More particularly, according to one aspect of the present invention, a display for soft proofing an image to be reproduced using a set of selected colorants includes a plurality of display layers each comprising a light-sensitive coating of pigmented material which is exposed through a mask and developed and means for illuminating the plurality of display layers. The display appearance is substantially spectrally matched to the set of colorants.
According to a further aspect of the present invention, a method of forming a display panel for soft proofing an image to be reproduced using a set of selected printing colorants includes the steps of providing a substrate, forming a first display layer on the substrate, forming a second display layer on the first display layer and forming a third display layer on the second display layer. Each of the forming steps comprises the steps of depositing a layer of liquid pigmented materials, exposing the layer of pigmented materials through a mask and developing the exposed layer of pigmented materials. The display appearance is substantially spectrally matched to the set of printing colorants.
The apparatus and method of the present invention are capable of providing a better match to a printed reproduction than prior systems and methods.
Other features and advantages are inherent in the apparatus claimed and disclosed or will become apparent to those skilled in the art from the following detailed description in conjunction with the accompanying drawings.
FIG. 1 is a block diagram of a computer-to-plate or computer-to-press system including a display according to the present invention;
FIG. 2 comprises an exploded diagrammatic view of the display of FIG. 1;
FIG. 3 comprises a cross-sectional view of an assembled filter used in the display of FIG. 2; and
FIG. 4 illustrates an assembled display consisting of the color filter of FIG. 3, using the colorants of the present invention, shown by way of example with an electronically addressable white light modulating unit of the liquid crystal type.
Referring now to FIG. 1, a computer-to-plate or computer-to-press system 10 includes a scanner 11 or other digitizing apparatus for scanning an original 12 to develop digital data representing a characteristic (such as reflected light intensity) of each of a plurality of picture elements (or pixels). In the preferred embodiment, the original 12 comprises a color image and the scanner 11 develops data for each pixel for the red, green, or blue component of the image characteristic at such pixel. The scanner output data are provided to a computer 13 which converts the data into suitable data for operating one or more plate making devices to prepare plates for printing. Alternatively, the computer 13 may develop appropriate data for one or more electronic presses, if desired.
The computer 13 may further develop data for operating a display 14 for viewing the scanned image. If desired, the display 14 comprises a liquid crystal display (LCD) according to the present invention.
The scanned data from the scanner 11 is transformed into appropriate values to operate the display 14, as should be evident to one of ordinary skill in the art. The computer 13 may further provide such data to a different computer, for example, over a communications link, which in turn may operate a remote LCD display according to the present invention to allow soft proofing at such remote location.
FIG. 2 illustrates one example of the display 14 of FIG. 1 in greater detail. The display 14 includes a plurality of colored display elements or layers, together with an electronically controllable means 16 of illuminating the colored display elements, enclosed by an enclosure including a back cover 17 and a front cover 18.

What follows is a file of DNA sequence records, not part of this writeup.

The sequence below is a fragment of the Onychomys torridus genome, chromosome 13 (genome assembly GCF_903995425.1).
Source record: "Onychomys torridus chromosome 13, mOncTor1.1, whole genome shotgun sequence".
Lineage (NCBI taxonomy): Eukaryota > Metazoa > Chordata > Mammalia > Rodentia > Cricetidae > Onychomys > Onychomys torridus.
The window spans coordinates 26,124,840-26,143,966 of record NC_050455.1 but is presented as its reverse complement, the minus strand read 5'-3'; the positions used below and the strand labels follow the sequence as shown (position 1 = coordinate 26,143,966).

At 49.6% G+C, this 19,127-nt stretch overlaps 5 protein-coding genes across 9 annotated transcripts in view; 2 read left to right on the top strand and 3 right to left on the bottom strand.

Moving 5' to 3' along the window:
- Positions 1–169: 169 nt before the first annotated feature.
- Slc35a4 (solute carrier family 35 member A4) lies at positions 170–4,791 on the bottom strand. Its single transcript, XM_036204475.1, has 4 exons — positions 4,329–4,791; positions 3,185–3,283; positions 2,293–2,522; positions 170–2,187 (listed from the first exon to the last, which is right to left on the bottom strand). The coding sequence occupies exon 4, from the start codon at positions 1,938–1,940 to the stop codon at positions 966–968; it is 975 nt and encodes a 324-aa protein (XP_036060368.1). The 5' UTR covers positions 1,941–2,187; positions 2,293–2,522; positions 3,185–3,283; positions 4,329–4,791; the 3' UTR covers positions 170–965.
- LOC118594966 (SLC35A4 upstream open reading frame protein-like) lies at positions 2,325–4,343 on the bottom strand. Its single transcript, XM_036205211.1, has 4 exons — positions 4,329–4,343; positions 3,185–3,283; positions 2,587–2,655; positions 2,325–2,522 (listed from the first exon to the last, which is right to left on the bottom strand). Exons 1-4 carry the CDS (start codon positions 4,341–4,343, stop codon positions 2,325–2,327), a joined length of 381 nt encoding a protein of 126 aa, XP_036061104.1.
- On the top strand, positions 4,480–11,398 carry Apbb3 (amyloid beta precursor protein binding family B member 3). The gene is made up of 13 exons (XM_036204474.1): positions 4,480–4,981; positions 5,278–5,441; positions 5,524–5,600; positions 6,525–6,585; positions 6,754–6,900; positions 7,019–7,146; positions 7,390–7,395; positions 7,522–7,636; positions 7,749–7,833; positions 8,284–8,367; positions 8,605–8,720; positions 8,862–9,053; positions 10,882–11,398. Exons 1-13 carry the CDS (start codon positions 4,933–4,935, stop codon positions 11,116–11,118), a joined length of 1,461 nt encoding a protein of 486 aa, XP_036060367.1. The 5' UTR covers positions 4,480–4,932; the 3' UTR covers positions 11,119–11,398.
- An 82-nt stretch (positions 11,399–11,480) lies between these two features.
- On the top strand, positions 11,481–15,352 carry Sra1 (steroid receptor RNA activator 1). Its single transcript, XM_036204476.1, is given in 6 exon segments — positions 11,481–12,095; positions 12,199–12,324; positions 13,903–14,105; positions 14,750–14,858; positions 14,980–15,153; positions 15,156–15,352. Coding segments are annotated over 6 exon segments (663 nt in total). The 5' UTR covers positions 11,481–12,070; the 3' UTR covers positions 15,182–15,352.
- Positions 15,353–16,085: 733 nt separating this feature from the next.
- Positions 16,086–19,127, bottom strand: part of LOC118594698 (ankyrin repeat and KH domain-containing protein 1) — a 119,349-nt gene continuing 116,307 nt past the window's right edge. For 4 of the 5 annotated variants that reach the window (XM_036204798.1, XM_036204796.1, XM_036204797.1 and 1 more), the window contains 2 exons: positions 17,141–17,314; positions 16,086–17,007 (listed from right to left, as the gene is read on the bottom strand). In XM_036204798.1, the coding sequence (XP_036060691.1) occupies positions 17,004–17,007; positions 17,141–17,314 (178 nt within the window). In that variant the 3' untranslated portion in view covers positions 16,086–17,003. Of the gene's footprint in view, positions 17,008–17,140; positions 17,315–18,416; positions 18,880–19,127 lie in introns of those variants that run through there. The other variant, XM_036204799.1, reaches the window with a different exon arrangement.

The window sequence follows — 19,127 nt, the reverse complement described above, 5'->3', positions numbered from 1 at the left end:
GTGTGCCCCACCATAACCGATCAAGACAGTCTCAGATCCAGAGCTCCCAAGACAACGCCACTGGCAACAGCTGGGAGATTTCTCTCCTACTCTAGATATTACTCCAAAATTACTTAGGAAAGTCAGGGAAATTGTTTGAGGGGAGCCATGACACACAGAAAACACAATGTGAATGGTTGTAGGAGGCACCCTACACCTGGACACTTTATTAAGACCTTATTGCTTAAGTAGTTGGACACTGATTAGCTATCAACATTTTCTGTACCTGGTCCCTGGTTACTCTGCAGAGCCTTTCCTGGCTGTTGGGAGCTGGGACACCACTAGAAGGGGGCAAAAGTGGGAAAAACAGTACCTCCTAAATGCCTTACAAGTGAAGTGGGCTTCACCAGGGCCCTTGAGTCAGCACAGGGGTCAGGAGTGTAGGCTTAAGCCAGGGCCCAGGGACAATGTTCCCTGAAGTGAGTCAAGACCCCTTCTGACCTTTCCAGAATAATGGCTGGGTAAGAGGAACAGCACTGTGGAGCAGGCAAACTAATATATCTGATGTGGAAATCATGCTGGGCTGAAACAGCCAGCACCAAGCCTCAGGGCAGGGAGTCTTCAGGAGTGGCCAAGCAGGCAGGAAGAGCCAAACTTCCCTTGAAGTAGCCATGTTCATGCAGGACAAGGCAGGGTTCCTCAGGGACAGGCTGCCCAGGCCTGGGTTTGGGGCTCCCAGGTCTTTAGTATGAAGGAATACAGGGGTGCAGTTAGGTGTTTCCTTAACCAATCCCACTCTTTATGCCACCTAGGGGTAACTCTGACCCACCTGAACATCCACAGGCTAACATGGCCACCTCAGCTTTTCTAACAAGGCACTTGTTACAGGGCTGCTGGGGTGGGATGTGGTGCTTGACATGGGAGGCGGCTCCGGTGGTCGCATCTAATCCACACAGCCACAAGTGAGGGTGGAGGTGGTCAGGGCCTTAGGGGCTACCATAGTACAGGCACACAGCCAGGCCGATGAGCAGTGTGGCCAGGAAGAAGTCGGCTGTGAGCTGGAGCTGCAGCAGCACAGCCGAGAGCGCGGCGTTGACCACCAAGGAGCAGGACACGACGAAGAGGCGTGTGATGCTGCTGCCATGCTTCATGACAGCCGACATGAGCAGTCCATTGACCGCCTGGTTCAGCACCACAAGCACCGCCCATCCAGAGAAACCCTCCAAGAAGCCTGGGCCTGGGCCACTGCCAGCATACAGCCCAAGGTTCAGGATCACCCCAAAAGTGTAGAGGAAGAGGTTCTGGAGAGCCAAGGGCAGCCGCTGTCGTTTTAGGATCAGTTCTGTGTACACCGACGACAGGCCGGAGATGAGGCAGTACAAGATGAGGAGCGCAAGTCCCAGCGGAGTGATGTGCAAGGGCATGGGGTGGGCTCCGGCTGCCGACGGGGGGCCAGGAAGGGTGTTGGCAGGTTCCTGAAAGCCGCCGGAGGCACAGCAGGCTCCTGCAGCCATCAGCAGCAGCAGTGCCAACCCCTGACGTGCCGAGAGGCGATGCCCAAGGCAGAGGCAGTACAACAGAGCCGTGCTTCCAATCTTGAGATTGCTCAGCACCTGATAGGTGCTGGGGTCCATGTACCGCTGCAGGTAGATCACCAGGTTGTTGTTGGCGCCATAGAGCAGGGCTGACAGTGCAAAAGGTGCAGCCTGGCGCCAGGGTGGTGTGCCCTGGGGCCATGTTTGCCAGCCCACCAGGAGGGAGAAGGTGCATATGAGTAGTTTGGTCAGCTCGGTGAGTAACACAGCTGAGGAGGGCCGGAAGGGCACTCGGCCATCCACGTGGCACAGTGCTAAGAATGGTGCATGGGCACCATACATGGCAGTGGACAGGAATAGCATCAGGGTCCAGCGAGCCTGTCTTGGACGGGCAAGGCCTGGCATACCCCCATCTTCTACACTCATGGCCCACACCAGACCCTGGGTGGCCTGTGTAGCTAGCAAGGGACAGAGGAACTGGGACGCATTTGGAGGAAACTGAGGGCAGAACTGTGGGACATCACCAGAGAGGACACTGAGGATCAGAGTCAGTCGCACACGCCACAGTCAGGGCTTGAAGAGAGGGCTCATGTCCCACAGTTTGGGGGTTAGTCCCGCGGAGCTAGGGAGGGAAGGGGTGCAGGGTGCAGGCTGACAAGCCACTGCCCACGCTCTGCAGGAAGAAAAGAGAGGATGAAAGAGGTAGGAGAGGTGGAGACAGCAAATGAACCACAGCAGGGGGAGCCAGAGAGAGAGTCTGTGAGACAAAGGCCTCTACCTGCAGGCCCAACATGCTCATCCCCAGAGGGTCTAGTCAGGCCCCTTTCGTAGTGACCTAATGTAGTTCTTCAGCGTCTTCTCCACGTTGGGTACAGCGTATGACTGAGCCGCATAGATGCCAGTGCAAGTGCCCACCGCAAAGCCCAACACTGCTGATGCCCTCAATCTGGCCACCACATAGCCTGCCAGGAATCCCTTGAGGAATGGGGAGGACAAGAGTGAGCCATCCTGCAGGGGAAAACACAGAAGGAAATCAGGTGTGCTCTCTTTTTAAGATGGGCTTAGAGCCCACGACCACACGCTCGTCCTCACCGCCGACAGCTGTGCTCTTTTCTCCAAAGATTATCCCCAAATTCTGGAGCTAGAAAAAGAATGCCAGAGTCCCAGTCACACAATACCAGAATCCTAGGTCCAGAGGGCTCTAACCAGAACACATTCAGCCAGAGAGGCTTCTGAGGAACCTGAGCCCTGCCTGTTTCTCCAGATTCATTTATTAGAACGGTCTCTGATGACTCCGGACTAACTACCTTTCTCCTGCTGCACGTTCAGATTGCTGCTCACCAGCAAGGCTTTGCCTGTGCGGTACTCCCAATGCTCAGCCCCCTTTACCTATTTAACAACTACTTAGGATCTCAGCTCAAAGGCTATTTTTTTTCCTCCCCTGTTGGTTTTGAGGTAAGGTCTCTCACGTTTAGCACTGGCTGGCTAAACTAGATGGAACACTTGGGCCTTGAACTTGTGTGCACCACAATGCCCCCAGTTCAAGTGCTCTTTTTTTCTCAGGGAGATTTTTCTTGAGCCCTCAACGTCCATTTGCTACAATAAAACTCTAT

Referring now to FIG. 3, the display layers include a glass substrate 21 with a filter stack 22, consisting of a plurality of pigmented layers of material, each of which may comprise a pigmented acrylic, pigmented photoresist or other pigmented composite. A planarizing layer 24 is located on top of the stack and display addressing electrodes 25 are located on the planarizing layer 24. The filter stack, together with the planarizing layer and display electrodes may be manufactured in accordance with the teachings of the U.S. Pat. No. 5,463,484, the disclosure of which is hereby incorporated by reference herein.
In accordance with the present invention, the selection of the particular colors for the pigmented acrylic or pigmented photoresist layer 34 can be made keeping in mind the particular inks and paper to be used in the final printing process, as well as the type of printing process (e.g., gravure, offset, flexography, etc. . . ). Generally, if a set of selected printing inks or colors are to be used to reproduce an image, a plurality of display elements in the form of the pigmented layers 23 are selected each for displaying a color substantially spectrally matched to one of the set of printing colors. It is preferable that the spectral curve of each light source 16 be as flat as possible over the visible spectrum. In addition, the intensity or brightness of the illumination means 16 may be limited to limit the color gamut produced by the display, if desired Gamut flexibility may also be affected by the choice of the spectra of the pigmented layers 23 and the color temperature of the light source(s).
If desired, the pigmented layers 23 may have spectral characteristics matched to non-process colors, such as red, green, and blue, or any other color, such as a color used in a particular trademark or other image. If desired, one could select a filter with cyan, magenta and yellow pixel elements and produce a resultant secondary color.
Still further, a greater or lesser number of pigmented layers 23 may be used. For example, the process colors may be used in combination with one or more non-process colors, as desired.